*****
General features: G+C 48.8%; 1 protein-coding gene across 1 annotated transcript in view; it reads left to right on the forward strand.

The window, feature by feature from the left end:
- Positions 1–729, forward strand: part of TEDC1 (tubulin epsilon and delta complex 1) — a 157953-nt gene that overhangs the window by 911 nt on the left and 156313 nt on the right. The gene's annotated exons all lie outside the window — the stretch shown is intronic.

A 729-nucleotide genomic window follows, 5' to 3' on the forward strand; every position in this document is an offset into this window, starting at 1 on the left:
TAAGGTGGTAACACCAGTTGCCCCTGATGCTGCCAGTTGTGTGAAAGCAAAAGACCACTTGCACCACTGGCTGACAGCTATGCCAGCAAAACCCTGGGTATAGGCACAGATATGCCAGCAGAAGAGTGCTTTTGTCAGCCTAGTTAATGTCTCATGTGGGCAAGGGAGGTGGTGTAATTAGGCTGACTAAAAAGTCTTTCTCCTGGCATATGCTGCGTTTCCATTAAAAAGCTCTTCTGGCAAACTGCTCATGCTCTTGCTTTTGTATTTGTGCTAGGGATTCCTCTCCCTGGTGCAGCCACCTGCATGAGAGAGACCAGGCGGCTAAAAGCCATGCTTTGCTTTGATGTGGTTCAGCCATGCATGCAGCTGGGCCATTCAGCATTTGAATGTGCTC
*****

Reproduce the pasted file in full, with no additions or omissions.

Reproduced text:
General features: G+C 48.8%; 1 protein-coding gene across 1 annotated transcript in view; it reads left to right on the forward strand.

The window, feature by feature from the left end:
- Positions 1–729, forward strand: part of TEDC1 (tubulin epsilon and delta complex 1) — a 157953-nt gene that overhangs the window by 911 nt on the left and 156313 nt on the right. The gene's annotated exons all lie outside the window — the stretch shown is intronic.

A 729-nucleotide genomic window follows, 5' to 3' on the forward strand; every position in this document is an offset into this window, starting at 1 on the left:
TAAGGTGGTAACACCAGTTGCCCCTGATGCTGCCAGTTGTGTGAAAGCAAAAGACCACTTGCACCACTGGCTGACAGCTATGCCAGCAAAACCCTGGGTATAGGCACAGATATGCCAGCAGAAGAGTGCTTTTGTCAGCCTAGTTAATGTCTCATGTGGGCAAGGGAGGTGGTGTAATTAGGCTGACTAAAAAGTCTTTCTCCTGGCATATGCTGCGTTTCCATTAAAAAGCTCTTCTGGCAAACTGCTCATGCTCTTGCTTTTGTATTTGTGCTAGGGATTCCTCTCCCTGGTGCAGCCACCTGCATGAGAGAGACCAGGCGGCTAAAAGCCATGCTTTGCTTTGATGTGGTTCAGCCATGCATGCAGCTGGGCCATTCAGCATTTGAATGTGCTC